From left, Kevin Bean, director of Student Services and SELPA, PJSHS Principal Sara Sheridan, and speaker Dr. Ammar Saheli bring training for students and staff around issues of racial equity. Photos submitted

PUSD assembly addresses racial equity

“This is not a comfortable conversation to have, but it’s an important conversation,” Dr. Ammar Saheli said, addressing the audience of students and staff at Portola Jr./Sr. High School on a recent Friday morning.

The conversation Dr. Saheli refers to is discussing the roles race and racism play in our communities, both in school and in society at large. CEO of Saheli7 Consulting and Director of Student Support Services San Lorenzo Unified School District, with a doctorate in international and multicultural education, Dr. Saheli was invited to share his expertise to the PUSD students and staff by Kevin Bean, director of Student Services and SELPA for Plumas Unified School District.

“We wanted to bring training for students and staff around issues of racial equity,” said Bean. “I saw Dr. Saheli speak at the State SELPA Association in Sacramento, and was impressed by his passion and knowledge on the subject, as well as his ability to inspire people to have courageous conversations about race and racism.”

Dr. Saheli asked the students to share examples of stereotypes based on race. One student said, “Assuming a person isn’t as smart as you are because of the color of their skin.” The audience agreed that stereotypes exist in our society, whether we are aware of them or not, and that they are not fair or true.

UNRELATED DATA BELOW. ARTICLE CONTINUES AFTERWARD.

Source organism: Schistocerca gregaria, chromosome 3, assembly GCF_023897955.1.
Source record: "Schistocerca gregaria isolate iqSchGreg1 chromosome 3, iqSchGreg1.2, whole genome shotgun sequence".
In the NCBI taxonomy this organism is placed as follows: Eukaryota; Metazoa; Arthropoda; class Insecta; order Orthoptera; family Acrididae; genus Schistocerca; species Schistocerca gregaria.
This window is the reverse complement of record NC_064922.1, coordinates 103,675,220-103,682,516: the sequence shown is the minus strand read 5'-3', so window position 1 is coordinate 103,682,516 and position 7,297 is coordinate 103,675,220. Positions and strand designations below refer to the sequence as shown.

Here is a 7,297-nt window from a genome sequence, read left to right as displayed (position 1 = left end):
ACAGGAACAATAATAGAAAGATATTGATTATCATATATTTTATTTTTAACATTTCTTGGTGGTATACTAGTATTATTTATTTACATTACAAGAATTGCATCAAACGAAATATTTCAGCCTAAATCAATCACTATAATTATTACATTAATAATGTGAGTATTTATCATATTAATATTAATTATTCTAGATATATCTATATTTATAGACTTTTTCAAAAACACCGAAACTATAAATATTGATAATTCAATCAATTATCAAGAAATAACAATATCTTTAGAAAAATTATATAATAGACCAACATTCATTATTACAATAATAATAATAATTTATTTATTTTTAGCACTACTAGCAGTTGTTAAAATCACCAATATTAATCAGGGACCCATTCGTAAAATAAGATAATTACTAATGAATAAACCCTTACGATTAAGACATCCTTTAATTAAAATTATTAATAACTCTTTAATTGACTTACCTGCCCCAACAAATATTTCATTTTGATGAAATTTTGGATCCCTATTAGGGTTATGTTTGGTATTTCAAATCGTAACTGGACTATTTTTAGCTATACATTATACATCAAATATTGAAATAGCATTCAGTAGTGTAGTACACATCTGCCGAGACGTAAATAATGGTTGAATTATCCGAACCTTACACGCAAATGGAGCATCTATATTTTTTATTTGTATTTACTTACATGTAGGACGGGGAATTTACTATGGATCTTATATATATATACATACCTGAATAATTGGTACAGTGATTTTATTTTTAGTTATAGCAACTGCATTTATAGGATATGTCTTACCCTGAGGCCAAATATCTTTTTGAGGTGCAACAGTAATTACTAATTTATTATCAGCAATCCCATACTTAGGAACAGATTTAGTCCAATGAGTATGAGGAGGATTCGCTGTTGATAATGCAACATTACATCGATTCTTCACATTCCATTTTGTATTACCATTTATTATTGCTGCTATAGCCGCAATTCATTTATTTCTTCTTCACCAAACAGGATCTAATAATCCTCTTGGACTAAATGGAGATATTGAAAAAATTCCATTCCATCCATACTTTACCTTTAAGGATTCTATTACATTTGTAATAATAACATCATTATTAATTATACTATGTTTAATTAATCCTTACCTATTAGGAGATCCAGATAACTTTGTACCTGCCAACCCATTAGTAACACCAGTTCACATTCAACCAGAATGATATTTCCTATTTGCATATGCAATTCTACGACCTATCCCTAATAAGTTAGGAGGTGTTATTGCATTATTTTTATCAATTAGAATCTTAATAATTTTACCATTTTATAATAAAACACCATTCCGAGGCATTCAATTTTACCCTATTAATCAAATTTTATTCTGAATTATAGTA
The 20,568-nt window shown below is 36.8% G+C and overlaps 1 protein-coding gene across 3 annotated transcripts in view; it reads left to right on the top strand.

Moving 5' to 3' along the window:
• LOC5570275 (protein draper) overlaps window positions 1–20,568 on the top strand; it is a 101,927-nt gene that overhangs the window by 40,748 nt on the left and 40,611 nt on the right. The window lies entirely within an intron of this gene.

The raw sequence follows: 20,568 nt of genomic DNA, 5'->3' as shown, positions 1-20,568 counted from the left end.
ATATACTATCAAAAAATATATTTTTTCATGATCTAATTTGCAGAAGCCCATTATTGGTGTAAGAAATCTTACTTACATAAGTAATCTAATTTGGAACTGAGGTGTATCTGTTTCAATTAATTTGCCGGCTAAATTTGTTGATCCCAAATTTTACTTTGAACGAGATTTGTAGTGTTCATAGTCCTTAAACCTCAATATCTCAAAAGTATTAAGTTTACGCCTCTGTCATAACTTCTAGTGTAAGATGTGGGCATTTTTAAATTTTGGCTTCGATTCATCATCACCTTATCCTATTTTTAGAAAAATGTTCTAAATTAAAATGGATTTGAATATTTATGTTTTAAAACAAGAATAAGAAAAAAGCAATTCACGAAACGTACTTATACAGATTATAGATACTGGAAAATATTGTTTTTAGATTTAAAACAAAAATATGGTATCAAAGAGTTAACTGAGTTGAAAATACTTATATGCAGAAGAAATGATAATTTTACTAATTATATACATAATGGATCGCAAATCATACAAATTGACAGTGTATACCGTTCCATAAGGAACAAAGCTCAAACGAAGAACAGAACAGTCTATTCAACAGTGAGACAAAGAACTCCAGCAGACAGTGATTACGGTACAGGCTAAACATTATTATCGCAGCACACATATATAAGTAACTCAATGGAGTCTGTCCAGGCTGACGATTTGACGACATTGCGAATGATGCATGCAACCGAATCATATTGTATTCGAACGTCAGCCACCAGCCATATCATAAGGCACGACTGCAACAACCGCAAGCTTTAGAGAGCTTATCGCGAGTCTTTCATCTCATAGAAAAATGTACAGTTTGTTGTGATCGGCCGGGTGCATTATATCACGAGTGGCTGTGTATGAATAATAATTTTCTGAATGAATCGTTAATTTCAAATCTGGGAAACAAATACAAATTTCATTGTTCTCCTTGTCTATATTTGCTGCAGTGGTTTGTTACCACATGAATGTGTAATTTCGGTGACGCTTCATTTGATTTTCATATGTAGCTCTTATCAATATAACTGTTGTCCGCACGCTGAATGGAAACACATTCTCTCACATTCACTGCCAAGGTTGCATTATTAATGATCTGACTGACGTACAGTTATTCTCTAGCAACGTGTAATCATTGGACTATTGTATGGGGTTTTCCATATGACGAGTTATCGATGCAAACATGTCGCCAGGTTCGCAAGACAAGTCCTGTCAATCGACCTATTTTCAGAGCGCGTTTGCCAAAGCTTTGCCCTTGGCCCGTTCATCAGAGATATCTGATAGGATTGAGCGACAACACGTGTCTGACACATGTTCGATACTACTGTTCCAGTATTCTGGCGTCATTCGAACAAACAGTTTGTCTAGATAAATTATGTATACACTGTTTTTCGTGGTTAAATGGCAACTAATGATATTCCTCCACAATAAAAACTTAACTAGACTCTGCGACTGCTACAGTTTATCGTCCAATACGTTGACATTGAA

Dr. Saheli told the students about instances in his life when he was treated differently because of his skin color.

“Acknowledging that we live in a racial society is the first step to undoing racist stereotypes. We can have a racial conversation, where we talk about how our society is built around our racial differences, without being racist,” Dr. Saheli told his audience, adding that he and his family talk about racial issues a lot, and it is still uncomfortable.

Bean said, “Feedback on the assembly from the community has been positive. Most students have been engaged at the presentations, which have now occurred in all four communities. A number of students in each community stayed back after the presentation to speak with Dr. Saheli. Many shared their experiences with race and racial issues in the assembly itself.” He continued, “Dr. Saheli has provided us with content that can be used by teachers in the classroom. We will continue to work with him to roll these lessons out in the coming months.”